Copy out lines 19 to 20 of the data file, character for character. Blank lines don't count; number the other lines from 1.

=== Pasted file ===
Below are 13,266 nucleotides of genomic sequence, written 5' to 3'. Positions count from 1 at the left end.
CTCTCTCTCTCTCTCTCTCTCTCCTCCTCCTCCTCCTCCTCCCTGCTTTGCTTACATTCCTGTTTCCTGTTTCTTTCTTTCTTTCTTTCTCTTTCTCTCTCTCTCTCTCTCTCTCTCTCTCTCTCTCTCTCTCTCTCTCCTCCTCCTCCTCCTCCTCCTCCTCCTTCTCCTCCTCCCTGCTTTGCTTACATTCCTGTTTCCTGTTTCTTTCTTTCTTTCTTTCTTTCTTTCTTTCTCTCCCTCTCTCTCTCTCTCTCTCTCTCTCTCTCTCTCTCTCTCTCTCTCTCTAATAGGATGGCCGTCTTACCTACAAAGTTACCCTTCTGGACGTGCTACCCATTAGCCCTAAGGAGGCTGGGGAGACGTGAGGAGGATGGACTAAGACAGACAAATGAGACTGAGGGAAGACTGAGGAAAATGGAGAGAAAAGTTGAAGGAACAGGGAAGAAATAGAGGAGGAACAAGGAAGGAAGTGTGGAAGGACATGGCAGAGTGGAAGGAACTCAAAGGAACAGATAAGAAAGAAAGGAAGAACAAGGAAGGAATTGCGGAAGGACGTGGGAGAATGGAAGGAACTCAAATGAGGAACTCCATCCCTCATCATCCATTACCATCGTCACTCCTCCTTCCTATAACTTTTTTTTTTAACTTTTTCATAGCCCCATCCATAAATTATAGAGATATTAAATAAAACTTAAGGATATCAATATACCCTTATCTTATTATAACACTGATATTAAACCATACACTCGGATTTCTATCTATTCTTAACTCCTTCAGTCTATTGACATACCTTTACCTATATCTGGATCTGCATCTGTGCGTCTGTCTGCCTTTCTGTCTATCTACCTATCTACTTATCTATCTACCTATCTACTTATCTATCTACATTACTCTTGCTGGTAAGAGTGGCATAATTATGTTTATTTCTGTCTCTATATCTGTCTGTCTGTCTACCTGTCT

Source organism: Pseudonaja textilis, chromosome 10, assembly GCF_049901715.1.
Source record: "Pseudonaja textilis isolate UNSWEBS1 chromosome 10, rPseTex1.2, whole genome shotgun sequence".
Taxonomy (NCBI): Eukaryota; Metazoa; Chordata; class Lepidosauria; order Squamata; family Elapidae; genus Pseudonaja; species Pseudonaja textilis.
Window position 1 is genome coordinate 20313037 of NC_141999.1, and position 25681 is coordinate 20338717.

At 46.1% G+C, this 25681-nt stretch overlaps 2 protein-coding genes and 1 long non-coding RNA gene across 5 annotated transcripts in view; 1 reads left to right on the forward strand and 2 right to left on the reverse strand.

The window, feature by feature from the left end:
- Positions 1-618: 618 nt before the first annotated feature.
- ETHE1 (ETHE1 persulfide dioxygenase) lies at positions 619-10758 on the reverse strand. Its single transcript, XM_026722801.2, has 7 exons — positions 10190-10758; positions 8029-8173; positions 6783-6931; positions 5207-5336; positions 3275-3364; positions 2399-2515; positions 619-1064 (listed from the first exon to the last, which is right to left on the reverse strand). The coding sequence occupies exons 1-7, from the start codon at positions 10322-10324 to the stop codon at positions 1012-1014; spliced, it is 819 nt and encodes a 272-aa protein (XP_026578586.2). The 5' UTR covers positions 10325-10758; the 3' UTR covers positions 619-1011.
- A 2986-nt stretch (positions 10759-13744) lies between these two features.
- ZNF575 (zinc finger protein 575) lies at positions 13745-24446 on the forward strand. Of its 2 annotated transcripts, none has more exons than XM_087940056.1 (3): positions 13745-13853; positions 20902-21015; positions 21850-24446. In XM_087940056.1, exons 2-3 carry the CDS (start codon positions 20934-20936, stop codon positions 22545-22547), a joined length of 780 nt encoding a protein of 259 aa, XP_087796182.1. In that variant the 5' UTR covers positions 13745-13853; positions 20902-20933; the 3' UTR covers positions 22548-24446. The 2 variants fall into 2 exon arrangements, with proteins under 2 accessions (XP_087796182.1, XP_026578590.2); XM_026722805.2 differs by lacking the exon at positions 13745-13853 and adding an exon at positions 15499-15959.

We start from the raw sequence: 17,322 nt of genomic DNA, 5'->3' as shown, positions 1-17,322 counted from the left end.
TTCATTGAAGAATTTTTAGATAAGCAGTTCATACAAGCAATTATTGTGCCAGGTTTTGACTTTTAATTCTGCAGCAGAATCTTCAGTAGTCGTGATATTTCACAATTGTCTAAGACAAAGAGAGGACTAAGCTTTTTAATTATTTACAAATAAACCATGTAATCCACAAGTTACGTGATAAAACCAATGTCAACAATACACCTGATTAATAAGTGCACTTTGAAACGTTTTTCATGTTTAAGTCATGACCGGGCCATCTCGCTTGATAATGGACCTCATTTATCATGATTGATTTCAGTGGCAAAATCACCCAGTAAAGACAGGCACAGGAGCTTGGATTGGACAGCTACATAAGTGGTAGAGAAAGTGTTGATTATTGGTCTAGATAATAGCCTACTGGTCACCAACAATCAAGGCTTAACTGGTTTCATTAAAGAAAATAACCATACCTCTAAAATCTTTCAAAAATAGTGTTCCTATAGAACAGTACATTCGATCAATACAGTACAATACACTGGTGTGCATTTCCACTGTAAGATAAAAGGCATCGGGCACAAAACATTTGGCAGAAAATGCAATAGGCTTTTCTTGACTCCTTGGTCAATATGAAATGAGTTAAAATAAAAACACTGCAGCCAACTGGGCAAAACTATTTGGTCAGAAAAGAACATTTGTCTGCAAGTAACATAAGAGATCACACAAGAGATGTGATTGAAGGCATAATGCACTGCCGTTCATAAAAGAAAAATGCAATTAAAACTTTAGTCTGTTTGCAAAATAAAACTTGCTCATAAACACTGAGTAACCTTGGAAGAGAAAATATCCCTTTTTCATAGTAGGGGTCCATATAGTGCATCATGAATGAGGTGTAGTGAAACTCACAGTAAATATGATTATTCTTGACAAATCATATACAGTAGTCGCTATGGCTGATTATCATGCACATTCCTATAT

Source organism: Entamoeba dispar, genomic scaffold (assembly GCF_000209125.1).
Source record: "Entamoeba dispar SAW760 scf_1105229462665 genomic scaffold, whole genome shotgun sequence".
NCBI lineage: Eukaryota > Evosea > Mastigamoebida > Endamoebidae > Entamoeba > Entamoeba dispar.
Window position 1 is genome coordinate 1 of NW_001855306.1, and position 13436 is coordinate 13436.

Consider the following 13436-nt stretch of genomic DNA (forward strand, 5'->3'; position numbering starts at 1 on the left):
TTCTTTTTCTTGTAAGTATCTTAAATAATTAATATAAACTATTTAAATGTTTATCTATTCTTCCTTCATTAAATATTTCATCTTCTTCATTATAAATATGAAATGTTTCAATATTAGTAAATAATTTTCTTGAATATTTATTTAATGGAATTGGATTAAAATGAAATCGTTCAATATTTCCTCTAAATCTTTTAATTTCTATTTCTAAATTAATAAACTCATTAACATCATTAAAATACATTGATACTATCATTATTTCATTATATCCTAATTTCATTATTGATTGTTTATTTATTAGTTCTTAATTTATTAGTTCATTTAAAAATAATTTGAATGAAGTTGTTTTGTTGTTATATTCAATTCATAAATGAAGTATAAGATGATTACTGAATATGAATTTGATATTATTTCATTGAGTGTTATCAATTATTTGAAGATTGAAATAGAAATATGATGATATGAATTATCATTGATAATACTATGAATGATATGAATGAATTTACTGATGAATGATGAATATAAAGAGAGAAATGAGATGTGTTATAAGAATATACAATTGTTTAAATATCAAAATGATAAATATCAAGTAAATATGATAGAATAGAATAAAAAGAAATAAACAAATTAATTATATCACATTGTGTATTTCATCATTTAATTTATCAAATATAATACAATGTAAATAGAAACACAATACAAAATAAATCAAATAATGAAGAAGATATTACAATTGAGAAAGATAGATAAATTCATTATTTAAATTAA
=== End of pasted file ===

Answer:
Consider the following 13436-nt stretch of genomic DNA (forward strand, 5'->3'; position numbering starts at 1 on the left):
TTCTTTTTCTTGTAAGTATCTTAAATAATTAATATAAACTATTTAAATGTTTATCTATTCTTCCTTCATTAAATATTTCATCTTCTTCATTATAAATATGAAATGTTTCAATATTAGTAAATAATTTTCTTGAATATTTATTTAATGGAATTGGATTAAAATGAAATCGTTCAATATTTCCTCTAAATCTTTTAATTTCTATTTCTAAATTAATAAACTCATTAACATCATTAAAATACATTGATACTATCATTATTTCATTATATCCTAATTTCATTATTGATTGTTTATTTATTAGTTCTTAATTTATTAGTTCATTTAAAAATAATTTGAATGAAGTTGTTTTGTTGTTATATTCAATTCATAAATGAAGTATAAGATGATTACTGAATATGAATTTGATATTATTTCATTGAGTGTTATCAATTATTTGAAGATTGAAATAGAAATATGATGATATGAATTATCATTGATAATACTATGAATGATATGAATGAATTTACTGATGAATGATGAATATAAAGAGAGAAATGAGATGTGTTATAAGAATATACAATTGTTTAAATATCAAAATGATAAATATCAAGTAAATATGATAGAATAGAATAAAAAGAAATAAACAAATTAATTATATCACATTGTGTATTTCATCATTTAATTTATCAAATATAATACAATGTAAATAGAAACACAATACAAAATAAATCAAATAATGAAGAAGATATTACAATTGAGAAAGATAGATAAATTCATTATTTAAATTAA